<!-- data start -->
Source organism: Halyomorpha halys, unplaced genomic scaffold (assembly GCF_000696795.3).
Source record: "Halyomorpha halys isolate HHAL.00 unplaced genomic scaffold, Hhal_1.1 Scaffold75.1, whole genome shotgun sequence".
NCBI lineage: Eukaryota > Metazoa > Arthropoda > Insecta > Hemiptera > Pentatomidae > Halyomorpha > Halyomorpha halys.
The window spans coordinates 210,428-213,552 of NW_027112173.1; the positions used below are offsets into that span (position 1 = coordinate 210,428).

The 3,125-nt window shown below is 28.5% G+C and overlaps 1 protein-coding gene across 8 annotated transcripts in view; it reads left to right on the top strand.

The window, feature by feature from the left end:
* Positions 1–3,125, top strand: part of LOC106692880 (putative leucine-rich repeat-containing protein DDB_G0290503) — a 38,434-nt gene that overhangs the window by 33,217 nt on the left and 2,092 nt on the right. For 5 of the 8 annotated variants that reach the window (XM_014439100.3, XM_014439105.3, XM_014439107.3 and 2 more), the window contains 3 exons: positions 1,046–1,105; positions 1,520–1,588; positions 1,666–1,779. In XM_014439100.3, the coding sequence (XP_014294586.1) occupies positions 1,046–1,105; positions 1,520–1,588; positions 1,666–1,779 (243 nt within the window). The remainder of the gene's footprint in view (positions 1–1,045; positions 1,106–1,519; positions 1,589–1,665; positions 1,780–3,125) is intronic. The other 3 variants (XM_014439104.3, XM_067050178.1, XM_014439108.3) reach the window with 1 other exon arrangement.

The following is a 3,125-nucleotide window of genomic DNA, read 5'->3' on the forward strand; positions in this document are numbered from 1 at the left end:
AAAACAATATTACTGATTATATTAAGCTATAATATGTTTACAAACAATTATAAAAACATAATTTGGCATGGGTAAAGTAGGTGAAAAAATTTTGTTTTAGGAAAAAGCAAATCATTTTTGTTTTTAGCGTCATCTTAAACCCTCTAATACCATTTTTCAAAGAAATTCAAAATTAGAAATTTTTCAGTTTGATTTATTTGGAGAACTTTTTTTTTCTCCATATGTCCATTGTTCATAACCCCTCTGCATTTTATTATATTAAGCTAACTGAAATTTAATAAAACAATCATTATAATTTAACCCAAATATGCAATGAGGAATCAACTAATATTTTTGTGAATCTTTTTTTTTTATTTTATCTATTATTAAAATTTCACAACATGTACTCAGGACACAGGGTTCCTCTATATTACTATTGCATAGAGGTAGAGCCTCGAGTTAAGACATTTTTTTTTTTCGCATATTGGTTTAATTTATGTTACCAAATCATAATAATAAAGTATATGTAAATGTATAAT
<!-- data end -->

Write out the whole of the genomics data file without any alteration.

Source organism: Halyomorpha halys, unplaced genomic scaffold (assembly GCF_000696795.3).
Source record: "Halyomorpha halys isolate HHAL.00 unplaced genomic scaffold, Hhal_1.1 Scaffold75.1, whole genome shotgun sequence".
NCBI lineage: Eukaryota > Metazoa > Arthropoda > Insecta > Hemiptera > Pentatomidae > Halyomorpha > Halyomorpha halys.
The window spans coordinates 210,428-213,552 of NW_027112173.1; the positions used below are offsets into that span (position 1 = coordinate 210,428).

The 3,125-nt window shown below is 28.5% G+C and overlaps 1 protein-coding gene across 8 annotated transcripts in view; it reads left to right on the top strand.

The window, feature by feature from the left end:
* Positions 1–3,125, top strand: part of LOC106692880 (putative leucine-rich repeat-containing protein DDB_G0290503) — a 38,434-nt gene that overhangs the window by 33,217 nt on the left and 2,092 nt on the right. For 5 of the 8 annotated variants that reach the window (XM_014439100.3, XM_014439105.3, XM_014439107.3 and 2 more), the window contains 3 exons: positions 1,046–1,105; positions 1,520–1,588; positions 1,666–1,779. In XM_014439100.3, the coding sequence (XP_014294586.1) occupies positions 1,046–1,105; positions 1,520–1,588; positions 1,666–1,779 (243 nt within the window). The remainder of the gene's footprint in view (positions 1–1,045; positions 1,106–1,519; positions 1,589–1,665; positions 1,780–3,125) is intronic. The other 3 variants (XM_014439104.3, XM_067050178.1, XM_014439108.3) reach the window with 1 other exon arrangement.

The following is a 3,125-nucleotide window of genomic DNA, read 5'->3' on the forward strand; positions in this document are numbered from 1 at the left end:
AAAACAATATTACTGATTATATTAAGCTATAATATGTTTACAAACAATTATAAAAACATAATTTGGCATGGGTAAAGTAGGTGAAAAAATTTTGTTTTAGGAAAAAGCAAATCATTTTTGTTTTTAGCGTCATCTTAAACCCTCTAATACCATTTTTCAAAGAAATTCAAAATTAGAAATTTTTCAGTTTGATTTATTTGGAGAACTTTTTTTTTCTCCATATGTCCATTGTTCATAACCCCTCTGCATTTTATTATATTAAGCTAACTGAAATTTAATAAAACAATCATTATAATTTAACCCAAATATGCAATGAGGAATCAACTAATATTTTTGTGAATCTTTTTTTTTTATTTTATCTATTATTAAAATTTCACAACATGTACTCAGGACACAGGGTTCCTCTATATTACTATTGCATAGAGGTAGAGCCTCGAGTTAAGACATTTTTTTTTTTCGCATATTGGTTTAATTTATGTTACCAAATCATAATAATAAAGTATATGTAAATGTATAAT